With most nutrients, it’s a no-brainer to point to all the easy Paleo sources that provide plenty for everyone. But with Vitamin E, it’s a little harder, especially if you don’t eat nuts or seeds.
Commonly cited sources of Vitamin E include…
- Fortified cereals and granola
- Wheat germ oil
- Seeds, nuts, and oils made out of them (especially almonds and sunflower seeds)
- Peanuts and peanut oil.
Coming in at the tail end of the list are a few green vegetables (spinach and broccoli) and fruits (kiwi, mango, and tomatoes). So if you’re eating Paleo (especially if you’re eating Paleo and trying to cut down on nuts), what on earth is left?
Quite a bit, actually! There’s absolutely no human nutritional need for sunflower oil, much less vitamin-fortified cereal. And in fact, there’s a major Paleo source of Vitamin E that the list completely leaves out – one that you’re probably already eating for its other health benefits! So here’s a look at what Vitamin E does for you and why you want it, plus how you can get it from Paleo foods even without any nuts.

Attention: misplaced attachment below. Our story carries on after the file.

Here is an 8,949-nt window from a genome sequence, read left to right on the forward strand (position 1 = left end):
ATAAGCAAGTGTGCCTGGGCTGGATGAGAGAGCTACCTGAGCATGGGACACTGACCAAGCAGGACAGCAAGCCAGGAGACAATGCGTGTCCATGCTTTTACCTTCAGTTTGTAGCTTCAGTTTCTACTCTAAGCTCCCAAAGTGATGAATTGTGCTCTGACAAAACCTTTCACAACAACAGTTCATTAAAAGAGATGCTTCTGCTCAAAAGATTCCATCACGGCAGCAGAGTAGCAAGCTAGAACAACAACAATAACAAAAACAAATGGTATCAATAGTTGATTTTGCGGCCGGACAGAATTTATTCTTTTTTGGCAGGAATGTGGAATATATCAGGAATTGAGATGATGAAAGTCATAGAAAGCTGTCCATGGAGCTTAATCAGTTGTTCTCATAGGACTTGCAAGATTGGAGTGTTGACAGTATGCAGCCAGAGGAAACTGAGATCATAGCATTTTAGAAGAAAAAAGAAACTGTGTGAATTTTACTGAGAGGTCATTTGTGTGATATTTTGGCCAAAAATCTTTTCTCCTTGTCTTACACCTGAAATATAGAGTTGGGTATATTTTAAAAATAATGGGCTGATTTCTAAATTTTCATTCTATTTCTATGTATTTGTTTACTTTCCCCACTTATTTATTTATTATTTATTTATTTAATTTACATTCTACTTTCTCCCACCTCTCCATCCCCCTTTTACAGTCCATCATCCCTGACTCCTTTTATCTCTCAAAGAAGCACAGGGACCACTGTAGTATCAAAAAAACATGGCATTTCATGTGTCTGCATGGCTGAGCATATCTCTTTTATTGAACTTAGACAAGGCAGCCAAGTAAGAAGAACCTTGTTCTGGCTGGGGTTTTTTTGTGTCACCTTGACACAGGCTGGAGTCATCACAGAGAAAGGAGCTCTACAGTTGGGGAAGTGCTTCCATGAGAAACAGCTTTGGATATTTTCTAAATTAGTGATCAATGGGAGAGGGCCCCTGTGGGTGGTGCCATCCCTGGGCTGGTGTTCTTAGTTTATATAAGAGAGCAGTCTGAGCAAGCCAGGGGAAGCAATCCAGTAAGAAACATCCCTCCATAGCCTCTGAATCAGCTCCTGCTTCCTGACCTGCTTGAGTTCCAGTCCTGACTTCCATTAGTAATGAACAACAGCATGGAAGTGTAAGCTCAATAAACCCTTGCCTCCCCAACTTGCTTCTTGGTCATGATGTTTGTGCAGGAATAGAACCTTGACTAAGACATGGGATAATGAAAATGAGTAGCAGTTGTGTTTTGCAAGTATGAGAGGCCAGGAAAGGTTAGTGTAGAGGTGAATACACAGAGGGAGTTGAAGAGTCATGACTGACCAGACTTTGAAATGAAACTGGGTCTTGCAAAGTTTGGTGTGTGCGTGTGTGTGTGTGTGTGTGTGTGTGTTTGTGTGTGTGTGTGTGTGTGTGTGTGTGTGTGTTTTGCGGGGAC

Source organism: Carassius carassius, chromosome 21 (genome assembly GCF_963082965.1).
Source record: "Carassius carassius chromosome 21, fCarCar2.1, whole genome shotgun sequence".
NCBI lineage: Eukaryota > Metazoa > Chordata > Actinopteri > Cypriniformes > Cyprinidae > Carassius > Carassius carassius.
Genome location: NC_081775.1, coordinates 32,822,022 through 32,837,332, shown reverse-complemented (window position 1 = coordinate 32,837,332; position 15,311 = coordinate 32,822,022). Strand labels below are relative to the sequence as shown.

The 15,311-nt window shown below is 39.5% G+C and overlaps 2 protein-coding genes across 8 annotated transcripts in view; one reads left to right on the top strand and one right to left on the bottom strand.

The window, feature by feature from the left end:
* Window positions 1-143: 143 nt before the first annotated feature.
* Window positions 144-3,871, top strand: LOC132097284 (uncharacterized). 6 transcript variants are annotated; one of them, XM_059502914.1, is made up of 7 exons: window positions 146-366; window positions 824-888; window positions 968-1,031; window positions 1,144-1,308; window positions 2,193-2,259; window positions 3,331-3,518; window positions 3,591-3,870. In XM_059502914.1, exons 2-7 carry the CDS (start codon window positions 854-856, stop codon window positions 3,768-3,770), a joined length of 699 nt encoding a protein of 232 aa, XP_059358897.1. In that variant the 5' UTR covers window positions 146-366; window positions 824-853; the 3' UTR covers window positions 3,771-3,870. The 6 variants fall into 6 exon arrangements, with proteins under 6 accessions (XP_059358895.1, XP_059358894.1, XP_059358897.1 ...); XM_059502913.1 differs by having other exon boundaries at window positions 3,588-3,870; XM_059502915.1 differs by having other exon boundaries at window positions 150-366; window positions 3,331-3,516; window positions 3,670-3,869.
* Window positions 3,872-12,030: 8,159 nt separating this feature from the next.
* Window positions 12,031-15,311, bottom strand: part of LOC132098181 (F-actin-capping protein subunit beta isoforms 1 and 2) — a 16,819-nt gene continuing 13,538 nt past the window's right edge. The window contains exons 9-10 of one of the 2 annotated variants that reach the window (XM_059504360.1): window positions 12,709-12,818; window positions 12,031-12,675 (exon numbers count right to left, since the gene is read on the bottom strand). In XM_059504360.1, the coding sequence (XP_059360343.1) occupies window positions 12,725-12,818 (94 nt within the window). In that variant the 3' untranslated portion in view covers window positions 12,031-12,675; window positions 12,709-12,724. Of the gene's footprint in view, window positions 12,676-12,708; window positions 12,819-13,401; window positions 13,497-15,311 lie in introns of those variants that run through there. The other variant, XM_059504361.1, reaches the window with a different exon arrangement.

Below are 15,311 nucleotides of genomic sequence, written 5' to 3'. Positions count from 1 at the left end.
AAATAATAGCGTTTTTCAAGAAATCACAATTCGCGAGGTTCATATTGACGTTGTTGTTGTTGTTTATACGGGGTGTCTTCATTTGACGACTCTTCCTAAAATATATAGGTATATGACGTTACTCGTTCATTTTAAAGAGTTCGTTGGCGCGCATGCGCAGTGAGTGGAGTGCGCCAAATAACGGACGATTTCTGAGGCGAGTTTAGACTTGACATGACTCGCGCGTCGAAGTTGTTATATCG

Vitamin E: Why It’s Important
(note for the nutrition nerds: there are many different kinds of Vitamin E; for simplicity, “Vitamin E” here means alpha-tocopherol, since that’s the only kind that can fill human nutritional needs)
Vitamin E is an important nutrient for all kinds of reasons. Among other things, it’s a powerful antioxidant, and it’s important for skin health, immunity, and fertility.
Like Vitamin C, Vitamin E is an antioxidant: it helps protect cells from oxidative stress caused by free radicals. If you’re not a fan of cancer, cardiovascular disease, early aging, and overall inflammation, then you want plenty of Vitamin E around.